Blood urea nitrogen [25] and serum creatinine [26] were estimated by method reported elsewhere.

Urea estimation

Urea was estimated by method reported by Natelson et al. [25]. Urea was estimated by the reported method. To 0.1ml of serum and kidney homogenates, 3.3ml of double-distilled water, 0.3ml of 10% sodium tungstate and 0.3mL of 0.67N sulfuric acids were added. The samples were centrifuged (4000 rpm, 15 min, 4°C) and to 1ml of the supernatant, 1ml of double-distilled water, 0.4ml of diacetyl monoxime reagent and 0.6ml of sulfuric acid– phosphoric acid mixture were added. The samples were incubated in a boiling water bath for 30 min, cooled to room temperature and the absorbance was read at 480 nm in a Shimadzu UV-1700spectrophotometer (Tokyo, Japan) [27].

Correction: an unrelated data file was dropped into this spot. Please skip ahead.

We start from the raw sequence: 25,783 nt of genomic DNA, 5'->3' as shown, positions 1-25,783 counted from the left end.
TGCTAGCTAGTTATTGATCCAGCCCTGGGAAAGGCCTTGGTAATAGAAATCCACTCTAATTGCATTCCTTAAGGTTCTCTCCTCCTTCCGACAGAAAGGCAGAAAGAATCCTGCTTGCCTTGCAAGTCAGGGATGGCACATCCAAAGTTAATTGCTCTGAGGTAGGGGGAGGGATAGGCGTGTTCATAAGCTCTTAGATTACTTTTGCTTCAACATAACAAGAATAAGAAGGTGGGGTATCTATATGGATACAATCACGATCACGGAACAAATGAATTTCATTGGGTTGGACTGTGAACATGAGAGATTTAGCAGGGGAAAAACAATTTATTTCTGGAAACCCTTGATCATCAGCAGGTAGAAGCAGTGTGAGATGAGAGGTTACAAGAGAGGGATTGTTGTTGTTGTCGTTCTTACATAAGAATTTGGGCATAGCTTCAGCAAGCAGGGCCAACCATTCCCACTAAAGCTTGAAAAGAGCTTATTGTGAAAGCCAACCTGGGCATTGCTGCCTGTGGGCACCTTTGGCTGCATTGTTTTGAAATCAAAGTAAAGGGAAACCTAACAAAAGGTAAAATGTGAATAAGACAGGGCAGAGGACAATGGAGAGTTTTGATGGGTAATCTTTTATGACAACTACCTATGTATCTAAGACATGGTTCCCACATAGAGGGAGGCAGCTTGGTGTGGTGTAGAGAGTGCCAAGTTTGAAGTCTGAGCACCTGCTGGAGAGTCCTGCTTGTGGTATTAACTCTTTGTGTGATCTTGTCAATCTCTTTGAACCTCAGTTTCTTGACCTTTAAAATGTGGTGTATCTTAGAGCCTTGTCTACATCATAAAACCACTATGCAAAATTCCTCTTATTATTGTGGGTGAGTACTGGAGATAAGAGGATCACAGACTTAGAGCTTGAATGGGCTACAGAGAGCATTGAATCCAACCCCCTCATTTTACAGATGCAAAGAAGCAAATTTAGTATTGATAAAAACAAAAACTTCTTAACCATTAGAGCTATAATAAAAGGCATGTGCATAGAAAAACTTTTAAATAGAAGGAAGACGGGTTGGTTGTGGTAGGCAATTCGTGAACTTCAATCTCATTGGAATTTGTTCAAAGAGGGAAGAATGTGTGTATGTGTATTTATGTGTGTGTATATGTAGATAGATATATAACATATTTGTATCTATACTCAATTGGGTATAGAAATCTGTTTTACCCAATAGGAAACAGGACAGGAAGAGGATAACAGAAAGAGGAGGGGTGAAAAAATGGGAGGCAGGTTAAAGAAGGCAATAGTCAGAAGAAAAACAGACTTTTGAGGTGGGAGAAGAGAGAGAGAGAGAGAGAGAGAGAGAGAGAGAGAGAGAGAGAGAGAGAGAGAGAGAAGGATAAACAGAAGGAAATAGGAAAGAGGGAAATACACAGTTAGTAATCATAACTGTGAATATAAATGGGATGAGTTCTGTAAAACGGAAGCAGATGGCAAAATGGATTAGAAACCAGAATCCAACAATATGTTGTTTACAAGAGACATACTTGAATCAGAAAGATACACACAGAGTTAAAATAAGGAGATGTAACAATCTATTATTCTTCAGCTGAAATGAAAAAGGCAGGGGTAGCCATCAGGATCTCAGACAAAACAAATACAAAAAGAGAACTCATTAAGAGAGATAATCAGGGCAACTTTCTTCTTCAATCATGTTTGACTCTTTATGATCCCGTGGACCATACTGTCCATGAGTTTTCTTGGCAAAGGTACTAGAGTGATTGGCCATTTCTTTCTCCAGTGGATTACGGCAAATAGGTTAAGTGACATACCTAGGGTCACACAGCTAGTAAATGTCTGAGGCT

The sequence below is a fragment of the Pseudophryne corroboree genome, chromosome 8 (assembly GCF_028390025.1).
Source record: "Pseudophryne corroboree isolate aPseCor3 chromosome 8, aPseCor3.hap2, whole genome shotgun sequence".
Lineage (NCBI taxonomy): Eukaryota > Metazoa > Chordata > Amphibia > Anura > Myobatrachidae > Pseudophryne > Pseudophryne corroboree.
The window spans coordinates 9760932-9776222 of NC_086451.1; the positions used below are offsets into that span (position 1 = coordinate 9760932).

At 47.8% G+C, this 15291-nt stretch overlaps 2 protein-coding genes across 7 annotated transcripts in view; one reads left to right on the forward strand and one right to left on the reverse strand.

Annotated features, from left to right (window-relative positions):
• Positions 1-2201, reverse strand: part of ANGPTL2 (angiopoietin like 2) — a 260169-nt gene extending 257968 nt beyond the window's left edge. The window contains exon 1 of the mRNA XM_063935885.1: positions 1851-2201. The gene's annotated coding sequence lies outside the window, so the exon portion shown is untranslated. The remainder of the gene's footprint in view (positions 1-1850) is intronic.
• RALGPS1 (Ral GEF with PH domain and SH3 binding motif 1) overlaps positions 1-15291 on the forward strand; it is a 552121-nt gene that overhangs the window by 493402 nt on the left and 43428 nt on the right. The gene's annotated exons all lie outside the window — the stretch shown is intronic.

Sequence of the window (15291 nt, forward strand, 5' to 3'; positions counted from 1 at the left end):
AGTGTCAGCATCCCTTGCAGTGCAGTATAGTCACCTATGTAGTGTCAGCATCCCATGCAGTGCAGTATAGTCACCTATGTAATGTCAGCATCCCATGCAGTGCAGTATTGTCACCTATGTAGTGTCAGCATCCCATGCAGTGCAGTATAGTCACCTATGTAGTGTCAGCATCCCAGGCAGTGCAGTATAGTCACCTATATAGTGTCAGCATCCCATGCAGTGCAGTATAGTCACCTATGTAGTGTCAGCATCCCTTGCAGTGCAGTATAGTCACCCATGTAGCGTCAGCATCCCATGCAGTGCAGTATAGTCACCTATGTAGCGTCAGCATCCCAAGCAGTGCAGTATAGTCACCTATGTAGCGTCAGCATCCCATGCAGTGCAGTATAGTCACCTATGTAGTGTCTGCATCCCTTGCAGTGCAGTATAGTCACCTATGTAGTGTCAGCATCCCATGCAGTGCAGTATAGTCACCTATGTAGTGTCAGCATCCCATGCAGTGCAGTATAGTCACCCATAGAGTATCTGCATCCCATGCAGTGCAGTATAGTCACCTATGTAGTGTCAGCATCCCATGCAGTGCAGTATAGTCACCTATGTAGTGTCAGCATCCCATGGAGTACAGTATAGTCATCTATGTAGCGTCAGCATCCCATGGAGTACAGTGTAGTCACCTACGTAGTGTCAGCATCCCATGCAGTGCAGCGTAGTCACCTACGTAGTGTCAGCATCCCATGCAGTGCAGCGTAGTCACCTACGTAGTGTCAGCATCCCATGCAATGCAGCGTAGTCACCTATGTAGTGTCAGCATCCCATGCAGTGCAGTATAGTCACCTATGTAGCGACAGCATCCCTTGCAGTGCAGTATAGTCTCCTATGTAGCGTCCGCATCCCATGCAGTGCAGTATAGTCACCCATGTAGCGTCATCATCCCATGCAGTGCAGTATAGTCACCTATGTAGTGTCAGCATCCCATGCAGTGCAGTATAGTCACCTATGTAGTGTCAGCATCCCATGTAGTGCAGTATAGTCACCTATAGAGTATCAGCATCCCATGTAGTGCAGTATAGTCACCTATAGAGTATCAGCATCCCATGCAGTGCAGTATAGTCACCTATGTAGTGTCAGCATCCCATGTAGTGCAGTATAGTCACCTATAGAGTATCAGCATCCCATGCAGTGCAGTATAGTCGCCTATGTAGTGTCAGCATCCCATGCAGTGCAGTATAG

Histopathological inspection of kidney

Rats were sacrificed and both kidneys were isolated from each rat. The kidneys were processed for histopathological examination. The kidney were excised quickly and fixed in 10 % formalin and stained with haemotoxylin and eosin and then observed under microscope for degeneration, fatty changes, necrotic changes and evidence of nephrotoxicity if any.

Statistical Analysis

The results were expressed as mean ± SEM. Statistical analysis was carried out by using One way ANOVA followed by Dunnett’s’ test and p<;0.01, p<;0.001 was considered significant.


Body weight

Administration of Gentamicin (80 mg/kg) caused decrement in weight of animals. However, administration of Rutin (200 mg/kg) prevented a significant reduction (P < 0.01) in weight loss as evident from Figure 1. Weight gain in group II animals were observed, which was prevented up to an extent significantly (P < 0.01) by administration of Rutin (200 mg/kg) (Figure 1).